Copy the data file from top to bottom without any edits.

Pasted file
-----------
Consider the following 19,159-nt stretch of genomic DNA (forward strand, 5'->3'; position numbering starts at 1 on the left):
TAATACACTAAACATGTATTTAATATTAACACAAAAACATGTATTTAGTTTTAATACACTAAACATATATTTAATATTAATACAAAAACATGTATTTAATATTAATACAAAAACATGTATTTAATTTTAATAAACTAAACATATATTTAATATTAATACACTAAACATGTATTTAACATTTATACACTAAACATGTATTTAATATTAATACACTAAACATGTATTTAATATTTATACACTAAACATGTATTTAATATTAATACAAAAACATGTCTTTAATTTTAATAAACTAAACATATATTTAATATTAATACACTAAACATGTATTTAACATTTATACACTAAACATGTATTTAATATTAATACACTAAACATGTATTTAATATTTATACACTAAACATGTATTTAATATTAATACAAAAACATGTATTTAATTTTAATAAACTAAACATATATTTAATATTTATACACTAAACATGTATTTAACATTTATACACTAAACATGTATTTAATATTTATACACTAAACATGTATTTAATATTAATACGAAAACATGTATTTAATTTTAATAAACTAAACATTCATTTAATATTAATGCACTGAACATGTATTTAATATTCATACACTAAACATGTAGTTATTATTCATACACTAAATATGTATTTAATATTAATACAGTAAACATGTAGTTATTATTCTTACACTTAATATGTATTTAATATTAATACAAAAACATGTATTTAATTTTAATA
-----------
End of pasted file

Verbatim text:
Consider the following 19,159-nt stretch of genomic DNA (forward strand, 5'->3'; position numbering starts at 1 on the left):
TAATACACTAAACATGTATTTAATATTAACACAAAAACATGTATTTAGTTTTAATACACTAAACATATATTTAATATTAATACAAAAACATGTATTTAATATTAATACAAAAACATGTATTTAATTTTAATAAACTAAACATATATTTAATATTAATACACTAAACATGTATTTAACATTTATACACTAAACATGTATTTAATATTAATACACTAAACATGTATTTAATATTTATACACTAAACATGTATTTAATATTAATACAAAAACATGTCTTTAATTTTAATAAACTAAACATATATTTAATATTAATACACTAAACATGTATTTAACATTTATACACTAAACATGTATTTAATATTAATACACTAAACATGTATTTAATATTTATACACTAAACATGTATTTAATATTAATACAAAAACATGTATTTAATTTTAATAAACTAAACATATATTTAATATTTATACACTAAACATGTATTTAACATTTATACACTAAACATGTATTTAATATTTATACACTAAACATGTATTTAATATTAATACGAAAACATGTATTTAATTTTAATAAACTAAACATTCATTTAATATTAATGCACTGAACATGTATTTAATATTCATACACTAAACATGTAGTTATTATTCATACACTAAATATGTATTTAATATTAATACAGTAAACATGTAGTTATTATTCTTACACTTAATATGTATTTAATATTAATACAAAAACATGTATTTAATTTTAATA